Western Union CEO Hikmet Ersek on the power of human connection and how it is driving the company forward. By Brunswick’s Dave Carlson and Patrick Rutherford.
In 2010, Hikmet Ersek took the helm of Western Union, a company with a rich history of change and transformation. Founded 170 years ago, Western Union began as a domestic telegram service connecting the East Coast to the expanding western frontier of the United States and has since grown into one the world’s most recognizable brands.
Hikmet had risen through the ranks of Western Union, spearheading its international expansion. When he took the reins as CEO in 2010, more change was looming. The widespread adoption of digital and internet services beginning in the 1990s, and the rise of online payment companies like PayPal and more recently Venmo, Wise and others, seemed to spell an existential challenge for its cash-driven money-transfer business.
Under his leadership, the company has gone from strength to strength, showing a constant willingness to break with long-standing modes of operation and rapidly developing its digital services, all the while maintaining the resiliency of its core business. The company saw more than 80% growth in digital transactions year-on-year in 2020 and is on track to reach $1 billion in revenue in 2021 in its digital business alone.
Hikmet’s personal story is very much a part of his approach at Western Union. Born in Turkey to a Turkish father and an Austrian mother, he emigrated to Austria to study and begin his career. From his experiences, he developed a passion for supporting migrants and became a strong advocate for all the good that migration brings to the world.
The driving purpose of the company is connecting people, Ersek says, and the proof of that played out during the pandemic. When COVID hit, many industry analysts were predicting that a significant downturn in cross-border flows would negatively affect Western Union. Instead, migrants during the pandemic continued to send significant sums of money to their loved ones back home to support basic needs jeopardized by the crisis—things like shelter, medical supplies and food. As a result of its ongoing focus on services for the world’s migrant population, the company is emerging from the COVID-19 pandemic stronger than ever. And the future is bright, as that population grows increasingly affluent and tech savvy.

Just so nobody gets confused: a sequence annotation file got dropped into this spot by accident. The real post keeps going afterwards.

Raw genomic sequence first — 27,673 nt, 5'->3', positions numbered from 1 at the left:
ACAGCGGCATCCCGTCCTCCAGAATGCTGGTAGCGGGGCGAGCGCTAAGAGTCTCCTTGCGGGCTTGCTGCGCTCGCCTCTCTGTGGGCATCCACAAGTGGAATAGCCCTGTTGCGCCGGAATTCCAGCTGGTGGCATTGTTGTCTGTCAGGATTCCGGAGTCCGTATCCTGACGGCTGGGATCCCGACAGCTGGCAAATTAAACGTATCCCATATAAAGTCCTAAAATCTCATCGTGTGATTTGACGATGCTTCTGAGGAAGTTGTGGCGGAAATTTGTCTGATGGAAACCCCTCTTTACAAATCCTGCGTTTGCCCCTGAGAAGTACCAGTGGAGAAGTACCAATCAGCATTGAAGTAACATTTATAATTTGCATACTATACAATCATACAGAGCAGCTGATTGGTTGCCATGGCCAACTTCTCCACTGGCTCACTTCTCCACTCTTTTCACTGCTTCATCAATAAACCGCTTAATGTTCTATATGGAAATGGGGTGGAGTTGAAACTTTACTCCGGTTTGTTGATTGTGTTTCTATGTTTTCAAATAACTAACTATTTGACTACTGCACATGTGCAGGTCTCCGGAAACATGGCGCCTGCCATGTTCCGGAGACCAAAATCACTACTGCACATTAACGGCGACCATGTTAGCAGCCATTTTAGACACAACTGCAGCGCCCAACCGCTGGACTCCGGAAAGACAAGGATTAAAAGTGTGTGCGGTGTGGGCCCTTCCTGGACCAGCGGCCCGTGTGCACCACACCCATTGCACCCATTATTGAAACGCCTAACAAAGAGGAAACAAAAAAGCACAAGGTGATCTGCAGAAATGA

Hikmet sat down with Brunswick’s Dave Carlson and Patrick Rutherford to discuss his experience leading Western Union during these challenging times and his expectations for the future. Through it all, he returned again and again to the importance of focusing on the company’s global customer base, many of whom are immigrants opening opportunities for loved ones back home through cross-border money transfers.
Why did you join Western Union and how did you get your start with the company?
I joined because of my father.
It was 1999 and I was at GE in the Jack Welch era back when GE was the place to be. I was fortunate enough to be among those selected to go to their executive training program in Connecticut. So after this, I was contemplating what I would do next with GE and I got a call from my father in Turkey saying he needed money for some medicine. My father did well for himself but was living on a pension and this was very expensive medicine. I was living in Austria and had to figure out how I could send him some money from my Austrian bank account to his Turkish account. It ended up taking a week for the money to get through the correspondent banking network and it was a very expensive transaction. It cost about 140 Euros at the time and that was more than 20 years ago.
Shortly after that I got a call from a headhunter saying that Western Union was looking to expand in Europe. It was mainly operating in North and Central America at that time with about 50,000 locations and they were looking for an executive with deep international experience to help lead the expansion. At first I said, “No way I’m leaving GE.” But then I started thinking about my experience trying to send money to my father and how there must be millions of people who had the same struggle getting money to loved ones in other countries. The more I thought about it, the more I thought it was a compelling opportunity, to help Western Union create this global capability. So I joined the company and the rest is history.
Eventually I was able to send money to my dad in Turkey through Western Union and kept doing it for 16 years—and it cost a lot less than 140 euros every time!